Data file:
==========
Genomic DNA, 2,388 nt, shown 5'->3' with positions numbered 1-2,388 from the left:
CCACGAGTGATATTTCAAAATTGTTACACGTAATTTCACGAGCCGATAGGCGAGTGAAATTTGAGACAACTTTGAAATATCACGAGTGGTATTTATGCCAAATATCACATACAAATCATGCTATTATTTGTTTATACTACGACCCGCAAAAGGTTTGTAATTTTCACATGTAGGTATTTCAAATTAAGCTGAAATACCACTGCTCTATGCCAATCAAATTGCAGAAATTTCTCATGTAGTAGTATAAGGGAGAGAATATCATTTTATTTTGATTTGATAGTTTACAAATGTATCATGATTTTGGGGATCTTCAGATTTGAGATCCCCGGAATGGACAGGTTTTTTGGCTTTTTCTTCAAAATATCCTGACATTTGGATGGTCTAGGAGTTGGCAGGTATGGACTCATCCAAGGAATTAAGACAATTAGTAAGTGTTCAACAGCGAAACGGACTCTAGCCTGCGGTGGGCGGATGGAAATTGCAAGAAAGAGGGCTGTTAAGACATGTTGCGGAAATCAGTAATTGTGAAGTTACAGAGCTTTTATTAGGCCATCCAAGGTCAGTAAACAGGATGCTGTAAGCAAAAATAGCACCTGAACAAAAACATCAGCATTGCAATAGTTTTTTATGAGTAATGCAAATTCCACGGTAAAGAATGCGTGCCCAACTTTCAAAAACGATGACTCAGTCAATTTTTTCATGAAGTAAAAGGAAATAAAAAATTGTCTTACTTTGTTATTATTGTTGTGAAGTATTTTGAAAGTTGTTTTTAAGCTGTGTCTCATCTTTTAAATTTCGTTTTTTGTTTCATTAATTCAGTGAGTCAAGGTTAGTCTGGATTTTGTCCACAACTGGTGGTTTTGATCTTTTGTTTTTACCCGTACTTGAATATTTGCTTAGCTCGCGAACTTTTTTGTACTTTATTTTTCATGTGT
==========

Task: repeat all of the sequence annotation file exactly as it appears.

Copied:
Genomic DNA, 2,388 nt, shown 5'->3' with positions numbered 1-2,388 from the left:
CCACGAGTGATATTTCAAAATTGTTACACGTAATTTCACGAGCCGATAGGCGAGTGAAATTTGAGACAACTTTGAAATATCACGAGTGGTATTTATGCCAAATATCACATACAAATCATGCTATTATTTGTTTATACTACGACCCGCAAAAGGTTTGTAATTTTCACATGTAGGTATTTCAAATTAAGCTGAAATACCACTGCTCTATGCCAATCAAATTGCAGAAATTTCTCATGTAGTAGTATAAGGGAGAGAATATCATTTTATTTTGATTTGATAGTTTACAAATGTATCATGATTTTGGGGATCTTCAGATTTGAGATCCCCGGAATGGACAGGTTTTTTGGCTTTTTCTTCAAAATATCCTGACATTTGGATGGTCTAGGAGTTGGCAGGTATGGACTCATCCAAGGAATTAAGACAATTAGTAAGTGTTCAACAGCGAAACGGACTCTAGCCTGCGGTGGGCGGATGGAAATTGCAAGAAAGAGGGCTGTTAAGACATGTTGCGGAAATCAGTAATTGTGAAGTTACAGAGCTTTTATTAGGCCATCCAAGGTCAGTAAACAGGATGCTGTAAGCAAAAATAGCACCTGAACAAAAACATCAGCATTGCAATAGTTTTTTATGAGTAATGCAAATTCCACGGTAAAGAATGCGTGCCCAACTTTCAAAAACGATGACTCAGTCAATTTTTTCATGAAGTAAAAGGAAATAAAAAATTGTCTTACTTTGTTATTATTGTTGTGAAGTATTTTGAAAGTTGTTTTTAAGCTGTGTCTCATCTTTTAAATTTCGTTTTTTGTTTCATTAATTCAGTGAGTCAAGGTTAGTCTGGATTTTGTCCACAACTGGTGGTTTTGATCTTTTGTTTTTACCCGTACTTGAATATTTGCTTAGCTCGCGAACTTTTTTGTACTTTATTTTTCATGTGT